Studies have revealed that 85 percent of your career success is in direct proportion to your ability to communicate. However, I believe that 85 percent of your overall success in life is in direct proportion to your ability to communicate your wants, needs and ideas to others. Whether your business deals in manufacturing or towing, and whether your goal is to win new customers, improve management/employee relationships, implement change, build customer relationships, create a winning team, convey the value of your product to customers, gain support or all of these, you need to be able to influence people.
The ability to influence people may seem elusive, but some people seem to be born with it. They can convince a customer to buy a new piece of equipment, get an idle worker to put in extra effort or persuade their boss to pursue a new business strategy. Other people seem to struggle just to get people to comply with their simple requests. (Some would be thrilled if they could just convince their teenagers to turn down their blasting music!) The truth is that no one is born with this talent. Of course, for some people, influencing others comes more naturally, but it’s as much a learned skill as it is an innate ability.
Influencing people comes easier to those who are more assertive than others. Not to be confused with aggressive people, assertive people have a depth of understanding about themselves and others. They know what they want and how they feel. Most importantly, they know how to communicate those feelings to others. They are usually both physically and mentally healthy because they can express themselves, rarely keeping things inside.
As you seek to influence others you must first look hard and deep at yourself, and see yourself as others see you. As you examine the image you project, keep in mind that you influence others in three areas:
- Who you are
- What they hear from you
- What they see you do or not do.
Who Are You?
You need to have a strong sense of self and need to recognize the kind of person you are. Are you a strong person who’s not afraid to take charge? Are you a caring person? Are you someone who’s willing to help? Do you have strong values? Are you a person who strives to please your customers? Do you love your business and treat customers well?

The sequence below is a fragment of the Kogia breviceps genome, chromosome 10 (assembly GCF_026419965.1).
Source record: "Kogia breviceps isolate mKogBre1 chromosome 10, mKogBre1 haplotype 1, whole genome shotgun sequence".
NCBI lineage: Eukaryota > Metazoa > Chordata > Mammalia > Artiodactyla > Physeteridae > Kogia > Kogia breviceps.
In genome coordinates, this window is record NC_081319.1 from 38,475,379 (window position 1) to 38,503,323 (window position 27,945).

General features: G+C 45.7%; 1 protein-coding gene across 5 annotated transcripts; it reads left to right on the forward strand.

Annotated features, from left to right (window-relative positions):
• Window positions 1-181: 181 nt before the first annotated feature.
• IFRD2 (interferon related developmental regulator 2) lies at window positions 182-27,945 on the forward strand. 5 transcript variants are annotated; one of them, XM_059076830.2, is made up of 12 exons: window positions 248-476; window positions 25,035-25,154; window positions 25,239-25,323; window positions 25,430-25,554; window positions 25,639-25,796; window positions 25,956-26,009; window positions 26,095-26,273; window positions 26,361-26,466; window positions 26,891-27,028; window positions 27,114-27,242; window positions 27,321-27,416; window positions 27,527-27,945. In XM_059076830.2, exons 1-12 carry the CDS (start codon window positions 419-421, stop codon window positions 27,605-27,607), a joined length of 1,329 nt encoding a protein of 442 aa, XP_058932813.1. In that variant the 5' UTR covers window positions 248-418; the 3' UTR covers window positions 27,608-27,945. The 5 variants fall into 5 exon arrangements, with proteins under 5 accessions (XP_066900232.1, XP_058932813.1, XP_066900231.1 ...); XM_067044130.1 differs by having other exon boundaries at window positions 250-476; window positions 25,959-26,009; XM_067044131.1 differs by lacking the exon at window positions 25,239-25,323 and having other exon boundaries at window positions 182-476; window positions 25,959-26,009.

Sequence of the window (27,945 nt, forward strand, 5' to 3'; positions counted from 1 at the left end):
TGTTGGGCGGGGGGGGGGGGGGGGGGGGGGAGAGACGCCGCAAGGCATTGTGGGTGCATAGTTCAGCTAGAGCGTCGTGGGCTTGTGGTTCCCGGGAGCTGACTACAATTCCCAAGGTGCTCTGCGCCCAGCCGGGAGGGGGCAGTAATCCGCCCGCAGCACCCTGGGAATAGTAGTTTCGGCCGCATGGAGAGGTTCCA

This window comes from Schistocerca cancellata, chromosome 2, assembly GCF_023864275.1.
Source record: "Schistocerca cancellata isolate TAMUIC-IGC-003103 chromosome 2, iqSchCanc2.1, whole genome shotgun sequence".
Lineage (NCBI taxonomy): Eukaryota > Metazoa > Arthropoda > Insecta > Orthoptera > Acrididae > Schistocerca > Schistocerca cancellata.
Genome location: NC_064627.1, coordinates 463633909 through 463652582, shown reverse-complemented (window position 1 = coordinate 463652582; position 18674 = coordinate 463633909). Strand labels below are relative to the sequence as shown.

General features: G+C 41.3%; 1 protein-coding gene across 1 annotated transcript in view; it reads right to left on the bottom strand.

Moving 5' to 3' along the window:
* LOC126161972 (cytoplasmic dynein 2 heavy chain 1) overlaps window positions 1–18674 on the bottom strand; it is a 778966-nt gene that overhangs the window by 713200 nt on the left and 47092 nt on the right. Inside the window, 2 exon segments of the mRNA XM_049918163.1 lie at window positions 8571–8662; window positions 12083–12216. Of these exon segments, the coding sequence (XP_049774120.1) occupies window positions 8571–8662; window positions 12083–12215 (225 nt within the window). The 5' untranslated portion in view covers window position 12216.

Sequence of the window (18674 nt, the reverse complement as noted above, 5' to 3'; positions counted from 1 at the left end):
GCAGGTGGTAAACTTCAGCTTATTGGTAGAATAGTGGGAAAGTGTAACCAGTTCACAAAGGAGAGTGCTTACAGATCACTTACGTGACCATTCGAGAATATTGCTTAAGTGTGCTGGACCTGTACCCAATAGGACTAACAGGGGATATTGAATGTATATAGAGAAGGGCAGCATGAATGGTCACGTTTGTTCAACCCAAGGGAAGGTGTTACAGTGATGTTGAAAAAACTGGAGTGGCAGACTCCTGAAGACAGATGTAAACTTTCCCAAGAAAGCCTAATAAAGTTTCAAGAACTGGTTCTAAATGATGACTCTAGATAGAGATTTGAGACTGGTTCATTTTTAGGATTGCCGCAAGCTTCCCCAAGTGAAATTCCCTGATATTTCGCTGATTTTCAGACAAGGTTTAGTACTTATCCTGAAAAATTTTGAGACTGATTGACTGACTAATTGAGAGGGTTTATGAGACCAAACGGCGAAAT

What Are Others Hearing You Say?
You can influence others if you’re an “encourager.” You want to make people feel good about themselves and to speak in terms of positive outcomes. Do they hear empathy and caring? Do they hear a tone of voice that sounds genuine and sincere? (“I apologize you had to wait. No one should have to wait this long, but we’ve had so many calls with this weather. Let’s get you taken care of quickly.”) Do they hear “thanks” and “I appreciate you” often? (“Thank you so much for calling us. If we can be of service in the future, we’ll be happy to serve you.) Do they hear words that encourage people and bring out the best in them? Do they hear positive reinforcement? Do they hear an open-minded response when they make suggestions, share ideas or give their opinions? Do they see you as a person who listens but doesn’t talk? Does what they consistently hear let them know where you stand? Do they hear assertive communication with tact and diplomacy when necessary? Do you sound confident and knowledgeable? Do you sound enthusiastic without sounding overly excited? Or do they hear someone who vacillates back and forth on what to do and why?